White mold sclerotia on soybean stem
The fungus that causes this disease thrives on the soil surface and lower stems when the environment is humid with a closed canopy that prevents air flow. The stem and lower leaves become infected, and then the disease moves up the plant resulting in yellowing and defoliation. As it progresses, white tufts of fungus are visible on the tissues of the lower canopy, and ultimately hard, black overwintering structures (sclerotia) form that can survive in residue and in the soil for many years.
Where did the fungus come from? Well, most likely it was moved into the field as one of these little sclerotia with tillage operations or on other equipment, but this could've happened years ago since they live so long. The tough sclerotia may have been laying in wait for a long time before the weather was right to start growing and infecting again.
Now what? Survey your fields just before the majority of the leaves start yellowing naturally. If 20% or more of a field is affected by white mold, the variety you are growing is probably not the right one for your situation. Work with your seed reps to select a white mold resistant variety for the future in that field. Not just the next time you grow soybeans--every time you grow soybeans in that location. This fungus can survive in residue and soil for 7 to 10 years. Tillage may help the first year by burying the sclerotia, but the next time you till, you could bring them up again. There are no 100% resistant varieties for white mold, but there are varieties that are better than others, and since once you have the pathogen it doesn't go away, this is one of the strategies you should employ for management.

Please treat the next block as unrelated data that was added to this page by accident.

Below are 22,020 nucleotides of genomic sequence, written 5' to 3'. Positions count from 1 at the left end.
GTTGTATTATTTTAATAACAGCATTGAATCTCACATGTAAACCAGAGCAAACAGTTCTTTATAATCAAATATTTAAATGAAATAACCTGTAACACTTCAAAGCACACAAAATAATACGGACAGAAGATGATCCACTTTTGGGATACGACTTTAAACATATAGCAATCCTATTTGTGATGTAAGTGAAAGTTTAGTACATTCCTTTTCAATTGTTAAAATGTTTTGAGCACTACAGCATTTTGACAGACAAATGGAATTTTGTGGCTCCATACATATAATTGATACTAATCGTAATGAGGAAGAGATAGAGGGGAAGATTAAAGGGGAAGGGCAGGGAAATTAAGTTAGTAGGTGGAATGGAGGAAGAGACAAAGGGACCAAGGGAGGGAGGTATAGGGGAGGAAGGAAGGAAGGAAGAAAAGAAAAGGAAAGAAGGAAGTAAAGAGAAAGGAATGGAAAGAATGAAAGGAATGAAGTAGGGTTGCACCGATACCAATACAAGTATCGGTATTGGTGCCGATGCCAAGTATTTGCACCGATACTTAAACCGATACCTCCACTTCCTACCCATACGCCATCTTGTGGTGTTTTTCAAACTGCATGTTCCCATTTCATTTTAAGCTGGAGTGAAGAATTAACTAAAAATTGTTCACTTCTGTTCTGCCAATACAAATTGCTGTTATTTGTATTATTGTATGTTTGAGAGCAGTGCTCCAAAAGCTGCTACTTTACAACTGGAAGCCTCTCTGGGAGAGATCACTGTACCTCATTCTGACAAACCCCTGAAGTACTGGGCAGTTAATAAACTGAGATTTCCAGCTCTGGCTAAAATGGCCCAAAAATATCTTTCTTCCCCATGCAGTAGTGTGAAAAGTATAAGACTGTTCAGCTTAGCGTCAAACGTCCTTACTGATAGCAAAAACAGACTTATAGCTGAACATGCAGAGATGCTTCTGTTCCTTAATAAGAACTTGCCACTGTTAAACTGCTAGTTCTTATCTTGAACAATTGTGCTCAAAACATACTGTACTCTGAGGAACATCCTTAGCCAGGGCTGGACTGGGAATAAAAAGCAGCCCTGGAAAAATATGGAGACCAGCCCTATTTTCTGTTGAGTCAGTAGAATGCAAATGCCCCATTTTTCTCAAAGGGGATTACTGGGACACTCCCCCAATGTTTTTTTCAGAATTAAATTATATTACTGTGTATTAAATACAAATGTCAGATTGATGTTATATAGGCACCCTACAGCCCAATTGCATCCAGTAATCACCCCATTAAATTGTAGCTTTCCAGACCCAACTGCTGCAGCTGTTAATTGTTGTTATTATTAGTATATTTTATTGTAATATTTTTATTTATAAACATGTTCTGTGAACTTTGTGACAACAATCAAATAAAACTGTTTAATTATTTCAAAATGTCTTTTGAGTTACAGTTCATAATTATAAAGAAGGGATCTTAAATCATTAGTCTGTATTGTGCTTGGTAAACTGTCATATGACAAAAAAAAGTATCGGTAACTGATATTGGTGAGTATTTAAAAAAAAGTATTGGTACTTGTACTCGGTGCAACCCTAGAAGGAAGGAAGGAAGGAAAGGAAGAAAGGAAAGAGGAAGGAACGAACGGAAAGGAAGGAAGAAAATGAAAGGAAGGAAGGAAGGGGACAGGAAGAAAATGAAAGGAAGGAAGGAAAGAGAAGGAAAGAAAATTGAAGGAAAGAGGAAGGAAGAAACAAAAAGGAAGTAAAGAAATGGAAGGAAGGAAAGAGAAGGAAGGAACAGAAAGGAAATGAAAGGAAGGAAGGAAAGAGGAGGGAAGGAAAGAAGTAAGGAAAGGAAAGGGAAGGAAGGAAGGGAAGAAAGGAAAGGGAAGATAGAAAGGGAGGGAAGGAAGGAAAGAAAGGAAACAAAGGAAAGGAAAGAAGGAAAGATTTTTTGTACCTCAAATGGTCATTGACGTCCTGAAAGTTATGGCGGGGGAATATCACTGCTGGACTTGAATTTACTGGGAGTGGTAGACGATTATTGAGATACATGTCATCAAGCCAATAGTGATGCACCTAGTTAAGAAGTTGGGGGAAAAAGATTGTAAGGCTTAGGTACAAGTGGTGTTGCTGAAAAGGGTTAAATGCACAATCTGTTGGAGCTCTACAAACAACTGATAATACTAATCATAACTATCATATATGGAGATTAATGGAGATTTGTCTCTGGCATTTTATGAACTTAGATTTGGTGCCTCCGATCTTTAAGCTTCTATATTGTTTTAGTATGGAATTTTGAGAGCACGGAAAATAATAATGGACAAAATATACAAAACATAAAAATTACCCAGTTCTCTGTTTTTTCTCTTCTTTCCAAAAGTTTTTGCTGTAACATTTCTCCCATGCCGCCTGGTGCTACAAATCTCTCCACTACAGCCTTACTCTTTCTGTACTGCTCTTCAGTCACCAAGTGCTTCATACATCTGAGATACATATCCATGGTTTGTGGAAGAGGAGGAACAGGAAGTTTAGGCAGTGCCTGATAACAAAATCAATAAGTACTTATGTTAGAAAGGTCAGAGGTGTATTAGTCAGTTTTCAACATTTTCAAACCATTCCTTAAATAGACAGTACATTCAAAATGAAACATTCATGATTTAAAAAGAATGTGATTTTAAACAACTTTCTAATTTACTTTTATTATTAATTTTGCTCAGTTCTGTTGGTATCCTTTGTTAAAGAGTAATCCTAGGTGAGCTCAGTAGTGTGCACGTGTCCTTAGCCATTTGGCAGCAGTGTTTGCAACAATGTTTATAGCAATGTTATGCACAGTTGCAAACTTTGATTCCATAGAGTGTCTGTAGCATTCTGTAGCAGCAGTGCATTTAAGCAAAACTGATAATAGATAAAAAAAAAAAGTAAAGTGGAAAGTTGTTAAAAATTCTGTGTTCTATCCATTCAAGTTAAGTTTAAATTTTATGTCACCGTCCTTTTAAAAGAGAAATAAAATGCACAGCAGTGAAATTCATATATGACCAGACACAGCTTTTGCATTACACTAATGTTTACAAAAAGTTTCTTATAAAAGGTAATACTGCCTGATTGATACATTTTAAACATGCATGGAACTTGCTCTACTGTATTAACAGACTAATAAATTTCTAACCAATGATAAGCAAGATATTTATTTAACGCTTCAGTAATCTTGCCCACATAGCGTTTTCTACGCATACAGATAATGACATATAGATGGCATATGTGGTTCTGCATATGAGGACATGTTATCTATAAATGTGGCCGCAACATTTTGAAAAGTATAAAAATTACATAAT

When you harvest, try to harvest these fields last. The sclerotia can and probably will end up in your combine, so you want to avoid moving them to clean fields. If you have someone come in to custom harvest, warn them that they will probably want to clean the combine as much as possible before moving on to someone else's farm. Apply this same thinking to all your operations in the field that involve soil movement. Anytime you sink equipment into the soil (tillage, planting) there is potential to pick up some fungus and move it to a clean field. Do these operations in your white mold field last, or blow out and power wash your equipment between fields.
When you plant beans in this field in the future, you'll want to consider applying a fungicide at or before R3. There are some effective products available, but you need to get them on before the canopy closes to be sure you can penetrate down to the lower stems. Refer to this fungicide efficacy chart for product selection.
Alfalfa is an alternate host for white mold. Corn and cereals are among the plants that are not affected by the fungus that causes white mold. So if you have grasses in your rotation, they will not increase the fungus in your fields.